Incredibly, for all our technical ability, and the number of technical terms that have exploded in recent years, we have no vocabulary for what an ethical engineering enterprise would even look like.

And in my years in the Valley when I raised that point at various times with clients or associates I might as well have started yodeling and juggling turtles for the embarrassment it caused.

Even more incredibly, while we teach Science even in primary school, we don’t teach Technology as a discipline. We teach how to use some tools, like computers in classrooms, but the nature of tools themselves is never examined.

And it’s probably because of that we’ve allowed ourselves to be used by tools as much as we use tools. And when digital technology is so central to life now, it’s no wonder we find ourselves captive to the systems and to the companies that own them which are now as powerful as any government or state. So now we are in something like a digital lobster trap: easy entry; no escape

Tools are how we impose mind on matter. Historically we directed the tools, not the other way around.

The ancients did science as the way to learn the truth of things. As they did technology to make beautiful objects and do good deeds. Science and technology were the means to pursue the holy trinity of Classical virtues: beauty, truth and goodness. They often failed in the effort, but at least science and technology were seen as means to ends, not the ends themselves.

And to help attain the virtues (from Latin for manliness) of the Classical Age, the wise women and men of antiquity crafted two maxims: the golden mean (pursue the middle path between extremes), and the golden rule (treat others as you’d wish to be treated). Maybe rediscovering those gold nuggets would be helpful in navigating our silicon society today.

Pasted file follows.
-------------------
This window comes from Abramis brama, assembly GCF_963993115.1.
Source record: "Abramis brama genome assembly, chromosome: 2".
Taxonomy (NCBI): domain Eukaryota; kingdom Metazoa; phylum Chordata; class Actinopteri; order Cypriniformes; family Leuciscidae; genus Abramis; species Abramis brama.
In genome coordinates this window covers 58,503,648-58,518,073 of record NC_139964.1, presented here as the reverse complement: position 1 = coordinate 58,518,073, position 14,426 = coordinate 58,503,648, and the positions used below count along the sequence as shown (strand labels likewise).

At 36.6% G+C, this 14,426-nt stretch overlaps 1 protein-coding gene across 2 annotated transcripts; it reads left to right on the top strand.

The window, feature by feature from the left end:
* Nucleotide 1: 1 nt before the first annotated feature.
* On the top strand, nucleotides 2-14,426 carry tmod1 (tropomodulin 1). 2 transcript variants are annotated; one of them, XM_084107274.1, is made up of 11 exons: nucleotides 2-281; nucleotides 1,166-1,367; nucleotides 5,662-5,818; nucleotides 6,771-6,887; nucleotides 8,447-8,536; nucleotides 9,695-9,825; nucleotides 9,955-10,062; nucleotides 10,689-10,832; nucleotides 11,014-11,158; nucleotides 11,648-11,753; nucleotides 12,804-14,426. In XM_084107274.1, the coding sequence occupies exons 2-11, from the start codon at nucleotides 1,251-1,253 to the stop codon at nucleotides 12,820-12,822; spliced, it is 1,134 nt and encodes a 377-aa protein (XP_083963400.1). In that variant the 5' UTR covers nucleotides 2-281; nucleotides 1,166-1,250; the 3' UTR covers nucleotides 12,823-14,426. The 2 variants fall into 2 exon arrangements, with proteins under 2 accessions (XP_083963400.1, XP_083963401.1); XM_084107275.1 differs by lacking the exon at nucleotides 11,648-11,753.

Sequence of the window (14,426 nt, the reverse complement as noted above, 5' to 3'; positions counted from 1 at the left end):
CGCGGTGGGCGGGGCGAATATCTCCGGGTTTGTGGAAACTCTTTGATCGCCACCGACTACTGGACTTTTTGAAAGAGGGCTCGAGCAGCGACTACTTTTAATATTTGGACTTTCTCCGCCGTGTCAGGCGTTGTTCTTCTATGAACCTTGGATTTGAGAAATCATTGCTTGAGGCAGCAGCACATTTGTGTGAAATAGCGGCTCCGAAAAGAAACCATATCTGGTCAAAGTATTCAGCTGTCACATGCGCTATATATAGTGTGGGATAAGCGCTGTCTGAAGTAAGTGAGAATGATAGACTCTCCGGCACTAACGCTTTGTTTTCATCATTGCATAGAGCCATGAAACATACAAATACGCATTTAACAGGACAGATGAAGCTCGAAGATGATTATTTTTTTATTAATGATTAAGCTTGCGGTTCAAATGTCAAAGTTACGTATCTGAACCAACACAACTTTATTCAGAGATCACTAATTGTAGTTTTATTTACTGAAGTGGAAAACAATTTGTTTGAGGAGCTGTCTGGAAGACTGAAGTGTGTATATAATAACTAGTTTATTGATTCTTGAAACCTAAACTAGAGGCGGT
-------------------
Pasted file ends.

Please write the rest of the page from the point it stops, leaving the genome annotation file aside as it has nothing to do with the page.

All technology rests on the principle of leverage, achieving greater outcomes while minimizing inputs. It’s easier to drive a nail with a hammer than with your fist. And the six tools of antiquity (lever, pulley, inclined plane, wedge, screw, and wheel and axle) leveraged our muscles, and were needed if we were to drain swamps, irrigate fields, and move stones from quarries to build cities.

Then, about 500 years ago, we began developing tools to leverage our senses: telescopes, microscopes, radios. And enhancing our senses let us see nature as never before, up close and far away, and so began the scientific revolution.

Isaac Newton could even put a mathematical formula now to the reason carpenters use a hammer instead of their fist: F=MA. Force equals mass times acceleration. The steel hammerhead has much more mass than a palm.

Galileo’s early telescopes let him see the surface of the moon as never before. To his shock, he found the lunar surface pockmarked like the face of a pox victim. Not possible! The heavens were understood to be God’s throne room, and therefore without blemish. Oh dear, how will the old faith manage in the face of such blasphemous discoveries?

It got worse. One of the first things Antonie van Leeuwenhoek examined through his new microscope were sperm cells. And seen at that scale it was evident the man’s seed did not contain the entire child, as commonly believed then. Mom in fact was more than just an oven for the man’s fully-formed bun to grow. Women are the equals of men in making babies. (Not that it allowed women to be treated any better.)

And in the 20th Century we developed the technology to leverage our brains: integrated circuits, microprocessors, gene machines…

And during this rollout of tools to leverage muscles, senses and brains, humans also developed spiritual technologies to leverage the mind and soul, include prayer, fasting, alms-giving, yoga, meditation and chi gong.

But a tragic combination of theological obtuseness and scientific positivism centuries ago caused the portfolio of tools for the muscles-senses-brains to become separated from the tools for the human spirit, or even the more nebulous world spirit.